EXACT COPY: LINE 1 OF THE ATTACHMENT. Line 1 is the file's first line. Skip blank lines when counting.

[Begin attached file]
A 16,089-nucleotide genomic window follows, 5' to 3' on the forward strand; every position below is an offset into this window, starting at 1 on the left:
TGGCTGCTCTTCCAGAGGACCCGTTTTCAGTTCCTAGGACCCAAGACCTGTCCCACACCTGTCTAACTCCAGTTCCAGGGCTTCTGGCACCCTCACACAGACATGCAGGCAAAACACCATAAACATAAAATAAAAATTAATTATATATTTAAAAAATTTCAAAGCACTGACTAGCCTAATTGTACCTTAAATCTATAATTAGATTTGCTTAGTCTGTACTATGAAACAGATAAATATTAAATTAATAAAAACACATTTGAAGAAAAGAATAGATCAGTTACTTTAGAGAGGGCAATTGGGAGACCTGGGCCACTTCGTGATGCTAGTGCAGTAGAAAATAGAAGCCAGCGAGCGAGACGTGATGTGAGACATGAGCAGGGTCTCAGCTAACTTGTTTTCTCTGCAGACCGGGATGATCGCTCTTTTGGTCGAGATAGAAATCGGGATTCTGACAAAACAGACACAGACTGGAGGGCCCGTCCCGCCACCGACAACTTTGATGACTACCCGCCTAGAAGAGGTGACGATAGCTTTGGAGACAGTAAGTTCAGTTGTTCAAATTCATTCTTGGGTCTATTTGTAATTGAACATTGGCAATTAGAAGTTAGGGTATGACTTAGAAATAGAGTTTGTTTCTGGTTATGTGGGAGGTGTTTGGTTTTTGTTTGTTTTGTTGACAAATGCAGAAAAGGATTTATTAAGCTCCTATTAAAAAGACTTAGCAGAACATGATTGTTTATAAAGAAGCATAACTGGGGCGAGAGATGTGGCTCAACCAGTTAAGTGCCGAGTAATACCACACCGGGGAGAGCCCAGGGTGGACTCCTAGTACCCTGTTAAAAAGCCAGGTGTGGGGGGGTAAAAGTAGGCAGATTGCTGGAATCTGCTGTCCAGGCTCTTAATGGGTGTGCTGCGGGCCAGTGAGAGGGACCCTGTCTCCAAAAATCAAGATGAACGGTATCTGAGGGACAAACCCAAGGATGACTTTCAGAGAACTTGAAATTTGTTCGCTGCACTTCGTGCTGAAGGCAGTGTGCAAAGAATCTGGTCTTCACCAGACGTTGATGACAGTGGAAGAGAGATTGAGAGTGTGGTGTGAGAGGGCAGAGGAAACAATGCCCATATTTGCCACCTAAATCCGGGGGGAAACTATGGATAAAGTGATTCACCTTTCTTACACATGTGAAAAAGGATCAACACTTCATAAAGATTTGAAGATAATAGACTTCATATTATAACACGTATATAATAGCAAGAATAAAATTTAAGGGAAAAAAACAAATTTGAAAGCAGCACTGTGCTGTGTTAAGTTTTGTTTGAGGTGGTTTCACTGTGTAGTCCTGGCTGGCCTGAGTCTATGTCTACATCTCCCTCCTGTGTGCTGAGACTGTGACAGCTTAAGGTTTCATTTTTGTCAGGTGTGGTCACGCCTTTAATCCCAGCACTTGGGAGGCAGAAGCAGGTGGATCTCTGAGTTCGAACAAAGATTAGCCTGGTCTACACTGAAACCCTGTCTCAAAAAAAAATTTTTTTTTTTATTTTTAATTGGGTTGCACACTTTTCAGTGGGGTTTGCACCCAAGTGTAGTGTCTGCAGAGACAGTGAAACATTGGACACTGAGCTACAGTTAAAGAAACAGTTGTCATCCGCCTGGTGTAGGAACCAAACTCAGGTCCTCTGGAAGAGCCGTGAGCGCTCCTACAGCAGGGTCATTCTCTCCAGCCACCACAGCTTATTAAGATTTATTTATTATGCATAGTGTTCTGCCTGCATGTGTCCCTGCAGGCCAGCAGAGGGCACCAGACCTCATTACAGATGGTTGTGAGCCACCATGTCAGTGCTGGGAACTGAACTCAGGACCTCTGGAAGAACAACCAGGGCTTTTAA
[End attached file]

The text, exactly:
A 16,089-nucleotide genomic window follows, 5' to 3' on the forward strand; every position below is an offset into this window, starting at 1 on the left: